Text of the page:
ʶҹ ҡҪҴ : Queen Saovabha Memorial Institute

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    Snake Farm
    Department of Animal Diagnosis
     and Investigation
    Immunization and Travel Clinic
    Rabies Immunization Clinic
    Animal Toxin Clinic
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       Queen Saovabha Memorial Institute has an interesting and unique history. The death of Momchaoying Banlusirisarn Diskul, caused by rabies in 1911, made one realize the danger of this incurable disease and the necessity of having vaccine against it in Thailand.    Read more ...





Queen Saovabha Memorial Institute
would like to announce that the Institute ..
will be closed on Friday, 9 May 2014
at 8.3012.00 am. for............
- Immunization and Travel Clinic
- Rabies immunization clinic
- Animal Toxin Clinic
- Snake Farm at 9.3013.00 pm.





 

 


    Monday Friday
      (except extra holidays.)
      08.30 am - 12.00 pm
      13.00 pm - 4.30 pm
    Weekends and extra holidays.
      08.30 am - 12.00 pm. (Clinic only)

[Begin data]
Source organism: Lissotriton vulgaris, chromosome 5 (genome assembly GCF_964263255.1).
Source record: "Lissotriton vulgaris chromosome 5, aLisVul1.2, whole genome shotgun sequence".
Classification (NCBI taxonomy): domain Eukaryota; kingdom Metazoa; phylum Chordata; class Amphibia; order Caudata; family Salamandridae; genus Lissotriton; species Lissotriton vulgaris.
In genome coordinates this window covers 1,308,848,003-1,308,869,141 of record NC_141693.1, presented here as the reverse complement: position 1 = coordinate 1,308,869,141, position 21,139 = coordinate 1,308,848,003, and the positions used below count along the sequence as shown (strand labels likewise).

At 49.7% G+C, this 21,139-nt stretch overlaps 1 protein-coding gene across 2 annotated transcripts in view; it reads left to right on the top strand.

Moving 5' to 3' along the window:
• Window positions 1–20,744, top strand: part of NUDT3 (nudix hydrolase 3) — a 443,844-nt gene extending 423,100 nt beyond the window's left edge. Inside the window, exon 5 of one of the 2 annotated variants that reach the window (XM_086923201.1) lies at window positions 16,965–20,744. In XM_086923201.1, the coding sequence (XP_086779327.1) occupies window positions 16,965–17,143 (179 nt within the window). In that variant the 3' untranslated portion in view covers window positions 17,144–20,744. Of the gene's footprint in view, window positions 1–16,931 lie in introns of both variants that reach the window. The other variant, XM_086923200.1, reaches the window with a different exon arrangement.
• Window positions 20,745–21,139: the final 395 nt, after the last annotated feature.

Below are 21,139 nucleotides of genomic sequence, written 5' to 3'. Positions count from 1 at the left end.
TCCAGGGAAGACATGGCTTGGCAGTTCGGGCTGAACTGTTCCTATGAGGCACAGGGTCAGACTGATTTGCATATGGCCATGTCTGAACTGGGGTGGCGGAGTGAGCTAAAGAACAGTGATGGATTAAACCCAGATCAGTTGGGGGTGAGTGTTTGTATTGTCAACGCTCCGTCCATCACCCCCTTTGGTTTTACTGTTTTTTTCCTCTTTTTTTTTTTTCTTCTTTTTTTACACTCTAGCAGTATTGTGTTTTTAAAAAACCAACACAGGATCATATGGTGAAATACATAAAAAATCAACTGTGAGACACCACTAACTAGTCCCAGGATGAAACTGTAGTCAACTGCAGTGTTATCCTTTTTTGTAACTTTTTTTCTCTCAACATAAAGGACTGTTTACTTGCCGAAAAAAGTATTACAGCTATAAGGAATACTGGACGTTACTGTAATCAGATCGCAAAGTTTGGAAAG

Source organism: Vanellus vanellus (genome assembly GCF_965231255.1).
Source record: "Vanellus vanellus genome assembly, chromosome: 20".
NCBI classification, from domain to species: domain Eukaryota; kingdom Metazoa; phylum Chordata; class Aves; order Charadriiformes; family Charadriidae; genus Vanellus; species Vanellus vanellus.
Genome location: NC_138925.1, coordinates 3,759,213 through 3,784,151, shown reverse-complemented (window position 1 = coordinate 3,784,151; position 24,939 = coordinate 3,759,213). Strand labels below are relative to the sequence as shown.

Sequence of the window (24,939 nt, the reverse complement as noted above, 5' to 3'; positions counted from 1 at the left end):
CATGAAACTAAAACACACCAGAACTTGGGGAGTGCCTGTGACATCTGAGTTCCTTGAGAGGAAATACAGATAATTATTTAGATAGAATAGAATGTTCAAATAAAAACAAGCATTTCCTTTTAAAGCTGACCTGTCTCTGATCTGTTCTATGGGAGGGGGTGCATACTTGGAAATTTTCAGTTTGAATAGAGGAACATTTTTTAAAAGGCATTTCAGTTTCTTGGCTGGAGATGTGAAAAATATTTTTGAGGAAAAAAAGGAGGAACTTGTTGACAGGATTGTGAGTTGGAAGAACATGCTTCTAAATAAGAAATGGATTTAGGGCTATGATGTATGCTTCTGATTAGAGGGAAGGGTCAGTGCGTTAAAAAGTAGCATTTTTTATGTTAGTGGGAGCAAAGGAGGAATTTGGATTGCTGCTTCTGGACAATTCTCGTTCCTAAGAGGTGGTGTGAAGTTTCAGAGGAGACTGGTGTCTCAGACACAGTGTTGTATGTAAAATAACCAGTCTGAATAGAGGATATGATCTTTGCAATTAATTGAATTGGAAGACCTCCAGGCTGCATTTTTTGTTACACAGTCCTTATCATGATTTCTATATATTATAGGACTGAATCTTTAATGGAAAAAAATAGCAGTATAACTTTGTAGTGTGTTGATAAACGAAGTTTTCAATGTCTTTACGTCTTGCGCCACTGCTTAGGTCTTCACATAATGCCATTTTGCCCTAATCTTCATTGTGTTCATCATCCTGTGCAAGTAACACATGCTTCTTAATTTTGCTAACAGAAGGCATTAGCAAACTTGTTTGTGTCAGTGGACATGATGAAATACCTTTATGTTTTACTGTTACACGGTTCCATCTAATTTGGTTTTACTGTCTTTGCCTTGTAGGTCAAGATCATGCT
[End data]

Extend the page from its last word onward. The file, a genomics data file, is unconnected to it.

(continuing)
The idea to found the center for rabies prevention was conceived in 1912 by His Royal Highness Prince Damrong, whose daughter, Princess Banlusirisarn, had died of rabies because Thailand at that time had no place where people could go for vaccination. Prince Damrong proposed the idea to King Rama VI, who subsequently granted him permission to use Luang Building on Bamrung Muang Road as the center for producing and giving the vaccine. The center also incorporated the manufacturing of vaccine against smallpox in Nakorn Pathom and was officially opened on 26 October 1913. It was named the Pastura Institute after Louis Pasteur, who discovered vaccine against rabies. In August 1917, King Rama VI ordered that the institute be placed under the supervision of the Thai Red Cross Society instead of the Ministry of the Interior. In 1920, the King contributed his private property for the construction of a new building for the institute on Rama IV Road.